United States District Court, Southern District of New York
May 24, 1991
ARNOLD WEISS CORPORATION, PLAINTIFF,
MANISHA SPORTSWEAR, INC., DEFENDANT.
The opinion of the court was delivered by: Haight, District Judge:
MEMORANDUM OPINION AND ORDER
In this diversity action, plaintiff is a corporate sales
representative which entered into a written contract with
defendant, a manufacturer and importer of apparel. Defendant
terminated the contract in a manner which plaintiff contends
violated its terms. Plaintiff moves under Rule 56, Fed.R.Civ.P.,
for partial summary judgment on the issue of liability. Defendant
cross-moves for summary judgment dismissing the complaint.
Plaintiff Arnold Weiss Corporation and defendant Manisha
Sportswear, Inc. entered into a written contract dated September
1, 1982 pursuant to which plaintiff acted as defendant's sales
representative. The contract set forth a schedule of commissions
payable by defendant to plaintiff whose details I need not
consider on these motions.
The contractual provision central to the case appears in ¶ 3,
The period of this agreement shall be one year
effective September 1, 1982, and shall be
automatically renewed from year to year unless
revoked by either party with a 120 written notice of
Plaintiff and defendant maintained this relationship for a
number of years. However, in a letter dated June 23, 1989,
defendant's vice-president, Dilip S. Katara, advised Arnold Weiss
of the plaintiff corporation that owing to adverse business
conditions, "we feel that we have no choice but to terminate our
contract with you dated September 1, 1982." Defendant's June 23,
1989 letter continues:
As per clause three of the contract this is our
notice for a hundred twenty (120) days for such
termination. After October 21, 1989 the override on
all sales will not be given. Only the regular agreed
commission will be paid to all the salesman.
Plaintiff contends that under the unambiguous wording of ¶ 3 of
the contract, the contract was automatically renewed for a year
from September 1, 1989, so that it remained in effect through
August 31, 1990. That is so, plaintiff contends, because
defendant did not send the requisite 120 day written notice of
cancellation, which to prevent automatic renewal under ¶ 3 had to
be received by plaintiff not later than April 30, 1989. As noted,
defendant's letter of termination was dated June 23, 1989.
Defendant contends that under the contract, "either side could
give 120 days notice of termination which was equivalent to a
selling season and then at the end of that time the contract was
terminated." Affidavit of Sham Lund, defendant's vice-president,
at p. 2.
In these circumstances, plaintiff moves for partial summary
judgment on the issue of liability, with the amount of damages to
be determined in subsequent proceedings. Defendant cross-moves
for summary judgment dismissing the complaint.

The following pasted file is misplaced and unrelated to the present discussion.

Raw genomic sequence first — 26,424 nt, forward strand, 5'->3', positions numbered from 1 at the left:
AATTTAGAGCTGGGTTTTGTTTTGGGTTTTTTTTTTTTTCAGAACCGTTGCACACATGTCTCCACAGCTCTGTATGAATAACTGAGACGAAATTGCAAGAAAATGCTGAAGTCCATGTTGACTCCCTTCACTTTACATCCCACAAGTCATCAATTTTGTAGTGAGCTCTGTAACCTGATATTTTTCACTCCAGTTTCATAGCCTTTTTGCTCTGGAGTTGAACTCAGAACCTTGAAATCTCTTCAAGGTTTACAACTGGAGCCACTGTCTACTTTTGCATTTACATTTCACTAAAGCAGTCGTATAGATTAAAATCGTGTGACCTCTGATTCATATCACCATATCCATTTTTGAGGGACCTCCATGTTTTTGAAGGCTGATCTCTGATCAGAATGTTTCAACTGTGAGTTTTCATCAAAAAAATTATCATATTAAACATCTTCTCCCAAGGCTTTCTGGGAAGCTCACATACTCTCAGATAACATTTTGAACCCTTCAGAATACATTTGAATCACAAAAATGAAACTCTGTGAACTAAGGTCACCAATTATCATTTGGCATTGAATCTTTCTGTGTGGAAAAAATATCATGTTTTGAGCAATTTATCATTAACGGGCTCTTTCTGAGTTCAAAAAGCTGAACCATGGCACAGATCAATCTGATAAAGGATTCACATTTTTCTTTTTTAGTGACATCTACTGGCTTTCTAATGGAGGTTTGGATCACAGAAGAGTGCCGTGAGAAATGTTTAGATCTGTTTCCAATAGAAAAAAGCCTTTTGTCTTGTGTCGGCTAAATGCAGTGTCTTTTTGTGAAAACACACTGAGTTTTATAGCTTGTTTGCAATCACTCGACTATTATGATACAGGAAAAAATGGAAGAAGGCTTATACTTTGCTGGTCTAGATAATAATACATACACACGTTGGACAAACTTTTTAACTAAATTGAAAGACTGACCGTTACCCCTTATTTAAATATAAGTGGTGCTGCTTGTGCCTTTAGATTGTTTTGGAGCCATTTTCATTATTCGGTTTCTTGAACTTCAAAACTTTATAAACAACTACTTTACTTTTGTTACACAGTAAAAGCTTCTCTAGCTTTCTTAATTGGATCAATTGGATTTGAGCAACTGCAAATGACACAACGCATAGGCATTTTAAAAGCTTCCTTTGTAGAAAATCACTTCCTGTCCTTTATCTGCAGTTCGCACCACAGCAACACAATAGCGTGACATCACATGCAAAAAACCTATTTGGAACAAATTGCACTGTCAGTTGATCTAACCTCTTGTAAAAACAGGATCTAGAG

Plaintiff is entitled to partial summary judgment on the issue
¶ 3 of the contract is clear and unambiguous. Plaintiff is
entitled to its benefit. On September 1, 1989, in the absence of
timely prior notice of cancellation, the contract was
automatically renewed for an additional year. That is what the
contract says. Defendant could not, consistent with the
contract's terms, give a valid notice of cancellation earlier
than 120 days before the next anniversary date, namely, September
1, 1990. Accordingly plaintiff is entitled to claim the
contract's benefits through August 31, 1990.
The parties were at liberty to include a termination clause
consistent with defendant's professed understanding, but they did
not do so. To give the contract the construction for which
defendant contends would nullify the explicit provision that on
September 1 of each year, the contract "shall be automatically
renewed from year to year . . ." Defendant is not entitled in law
to argue for an interpretation which files in the face of clear
and explicit language.
Defendant argues that its interpretation is consistent with the
selling season in the industry. But the contract makes no
reference to "selling seasons" at all, let alone a reference
which would affect or abrogate the clear language of ¶ 3.
Defendant offers notes made by Weiss "preparatory to drafting
the final agreement." Lund affidavit p. 2. Defendant perceives in
those notes an interpretation inconsistent with plaintiff's
construction of the contract. That is by no means clear, but in
any event notes such as these, created before the contract was
entered into, are inadmissible under the parol evidence rule.
See, e.g., Leslie Fay, Inc. v. Rich, 478 F. Supp. 1109, 1113
(S.D.N.Y. 1979) (Sofaer, J.).
Plaintiff's motion is granted. Defendant's cross-motion is
denied. Counsel for plaintiff are directed to settle a judgment
consistent with this Opinion on seven (7) days' notice within
twenty (20) days of the date of this Opinion and Order.
The parties are directed to attend a status conference in Room
307 at 2:30 p.m. on July 12, 1991.
It is SO ORDERED.
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